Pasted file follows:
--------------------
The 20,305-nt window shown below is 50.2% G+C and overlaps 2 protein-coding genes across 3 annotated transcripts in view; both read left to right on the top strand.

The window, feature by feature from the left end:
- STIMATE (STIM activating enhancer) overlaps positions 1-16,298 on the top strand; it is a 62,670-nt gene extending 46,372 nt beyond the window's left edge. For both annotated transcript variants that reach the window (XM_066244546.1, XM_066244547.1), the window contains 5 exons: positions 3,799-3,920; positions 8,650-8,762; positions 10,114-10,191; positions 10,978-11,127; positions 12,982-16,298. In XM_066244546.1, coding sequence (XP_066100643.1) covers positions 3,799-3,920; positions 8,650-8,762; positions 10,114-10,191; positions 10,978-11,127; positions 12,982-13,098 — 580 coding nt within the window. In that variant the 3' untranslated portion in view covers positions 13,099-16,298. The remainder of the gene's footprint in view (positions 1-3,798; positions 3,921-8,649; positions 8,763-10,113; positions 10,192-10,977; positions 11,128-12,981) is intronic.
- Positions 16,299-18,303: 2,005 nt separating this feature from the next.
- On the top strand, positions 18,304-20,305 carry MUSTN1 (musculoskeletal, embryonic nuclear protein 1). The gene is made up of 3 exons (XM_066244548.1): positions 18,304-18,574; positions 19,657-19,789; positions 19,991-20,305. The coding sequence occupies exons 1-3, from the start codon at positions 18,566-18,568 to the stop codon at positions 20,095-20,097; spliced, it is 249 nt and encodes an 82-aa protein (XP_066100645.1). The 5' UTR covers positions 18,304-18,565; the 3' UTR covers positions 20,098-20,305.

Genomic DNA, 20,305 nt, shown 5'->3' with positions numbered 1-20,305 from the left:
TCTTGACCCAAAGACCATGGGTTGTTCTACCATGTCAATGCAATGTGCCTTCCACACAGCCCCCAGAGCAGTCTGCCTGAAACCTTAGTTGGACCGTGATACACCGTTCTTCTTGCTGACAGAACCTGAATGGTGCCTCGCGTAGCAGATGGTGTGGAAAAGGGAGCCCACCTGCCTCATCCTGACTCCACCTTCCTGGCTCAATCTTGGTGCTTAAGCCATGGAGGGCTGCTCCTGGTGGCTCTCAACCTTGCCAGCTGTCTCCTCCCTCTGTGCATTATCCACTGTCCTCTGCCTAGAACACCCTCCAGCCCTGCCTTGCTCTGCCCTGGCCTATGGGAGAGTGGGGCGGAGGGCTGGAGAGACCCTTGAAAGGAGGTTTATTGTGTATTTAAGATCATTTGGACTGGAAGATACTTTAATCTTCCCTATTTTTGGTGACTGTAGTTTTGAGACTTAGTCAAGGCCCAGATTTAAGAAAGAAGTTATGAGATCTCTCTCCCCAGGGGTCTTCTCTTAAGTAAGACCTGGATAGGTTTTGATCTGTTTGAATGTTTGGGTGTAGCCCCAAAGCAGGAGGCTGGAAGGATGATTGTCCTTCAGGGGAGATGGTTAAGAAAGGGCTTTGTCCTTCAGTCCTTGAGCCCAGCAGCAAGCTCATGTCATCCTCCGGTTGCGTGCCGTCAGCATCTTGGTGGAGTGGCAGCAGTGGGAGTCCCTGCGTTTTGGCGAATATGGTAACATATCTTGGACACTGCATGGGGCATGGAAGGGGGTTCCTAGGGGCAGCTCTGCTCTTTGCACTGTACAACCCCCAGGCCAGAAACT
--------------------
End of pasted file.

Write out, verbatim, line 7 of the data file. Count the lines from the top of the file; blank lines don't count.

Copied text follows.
TCTTGACCCAAAGACCATGGGTTGTTCTACCATGTCAATGCAATGTGCCTTCCACACAGCCCCCAGAGCAGTCTGCCTGAAACCTTAGTTGGACCGTGATACACCGTTCTTCTTGCTGACAGAACCTGAATGGTGCCTCGCGTAGCAGATGGTGTGGAAAAGGGAGCCCACCTGCCTCATCCTGACTCCACCTTCCTGGCTCAATCTTGGTGCTTAAGCCATGGAGGGCTGCTCCTGGTGGCTCTCAACCTTGCCAGCTGTCTCCTCCCTCTGTGCATTATCCACTGTCCTCTGCCTAGAACACCCTCCAGCCCTGCCTTGCTCTGCCCTGGCCTATGGGAGAGTGGGGCGGAGGGCTGGAGAGACCCTTGAAAGGAGGTTTATTGTGTATTTAAGATCATTTGGACTGGAAGATACTTTAATCTTCCCTATTTTTGGTGACTGTAGTTTTGAGACTTAGTCAAGGCCCAGATTTAAGAAAGAAGTTATGAGATCTCTCTCCCCAGGGGTCTTCTCTTAAGTAAGACCTGGATAGGTTTTGATCTGTTTGAATGTTTGGGTGTAGCCCCAAAGCAGGAGGCTGGAAGGATGATTGTCCTTCAGGGGAGATGGTTAAGAAAGGGCTTTGTCCTTCAGTCCTTGAGCCCAGCAGCAAGCTCATGTCATCCTCCGGTTGCGTGCCGTCAGCATCTTGGTGGAGTGGCAGCAGTGGGAGTCCCTGCGTTTTGGCGAATATGGTAACATATCTTGGACACTGCATGGGGCATGGAAGGGGGTTCCTAGGGGCAGCTCTGCTCTTTGCACTGTACAACCCCCAGGCCAGAAACT